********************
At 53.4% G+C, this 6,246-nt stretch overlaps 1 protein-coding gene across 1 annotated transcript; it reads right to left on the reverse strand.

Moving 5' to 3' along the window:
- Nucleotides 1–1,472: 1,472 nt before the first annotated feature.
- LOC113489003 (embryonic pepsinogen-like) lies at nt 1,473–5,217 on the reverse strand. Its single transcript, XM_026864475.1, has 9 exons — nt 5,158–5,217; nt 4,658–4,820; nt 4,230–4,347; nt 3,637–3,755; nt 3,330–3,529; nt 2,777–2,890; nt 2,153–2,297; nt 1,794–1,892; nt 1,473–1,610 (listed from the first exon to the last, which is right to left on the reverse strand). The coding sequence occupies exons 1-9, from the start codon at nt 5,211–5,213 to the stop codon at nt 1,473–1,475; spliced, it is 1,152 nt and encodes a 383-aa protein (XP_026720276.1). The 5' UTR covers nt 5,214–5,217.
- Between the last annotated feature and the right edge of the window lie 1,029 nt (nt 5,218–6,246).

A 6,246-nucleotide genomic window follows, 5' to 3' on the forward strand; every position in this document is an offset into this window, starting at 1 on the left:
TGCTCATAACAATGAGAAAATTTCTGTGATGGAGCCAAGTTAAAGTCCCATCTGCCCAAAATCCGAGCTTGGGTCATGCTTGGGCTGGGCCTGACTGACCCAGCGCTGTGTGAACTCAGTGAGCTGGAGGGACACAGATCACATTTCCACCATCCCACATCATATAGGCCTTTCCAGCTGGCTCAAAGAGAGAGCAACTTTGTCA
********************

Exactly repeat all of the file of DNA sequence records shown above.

At 53.4% G+C, this 6,246-nt stretch overlaps 1 protein-coding gene across 1 annotated transcript; it reads right to left on the reverse strand.

Moving 5' to 3' along the window:
- Nucleotides 1–1,472: 1,472 nt before the first annotated feature.
- LOC113489003 (embryonic pepsinogen-like) lies at nt 1,473–5,217 on the reverse strand. Its single transcript, XM_026864475.1, has 9 exons — nt 5,158–5,217; nt 4,658–4,820; nt 4,230–4,347; nt 3,637–3,755; nt 3,330–3,529; nt 2,777–2,890; nt 2,153–2,297; nt 1,794–1,892; nt 1,473–1,610 (listed from the first exon to the last, which is right to left on the reverse strand). The coding sequence occupies exons 1-9, from the start codon at nt 5,211–5,213 to the stop codon at nt 1,473–1,475; spliced, it is 1,152 nt and encodes a 383-aa protein (XP_026720276.1). The 5' UTR covers nt 5,214–5,217.
- Between the last annotated feature and the right edge of the window lie 1,029 nt (nt 5,218–6,246).

A 6,246-nucleotide genomic window follows, 5' to 3' on the forward strand; every position in this document is an offset into this window, starting at 1 on the left:
TGCTCATAACAATGAGAAAATTTCTGTGATGGAGCCAAGTTAAAGTCCCATCTGCCCAAAATCCGAGCTTGGGTCATGCTTGGGCTGGGCCTGACTGACCCAGCGCTGTGTGAACTCAGTGAGCTGGAGGGACACAGATCACATTTCCACCATCCCACATCATATAGGCCTTTCCAGCTGGCTCAAAGAGAGAGCAACTTTGTCA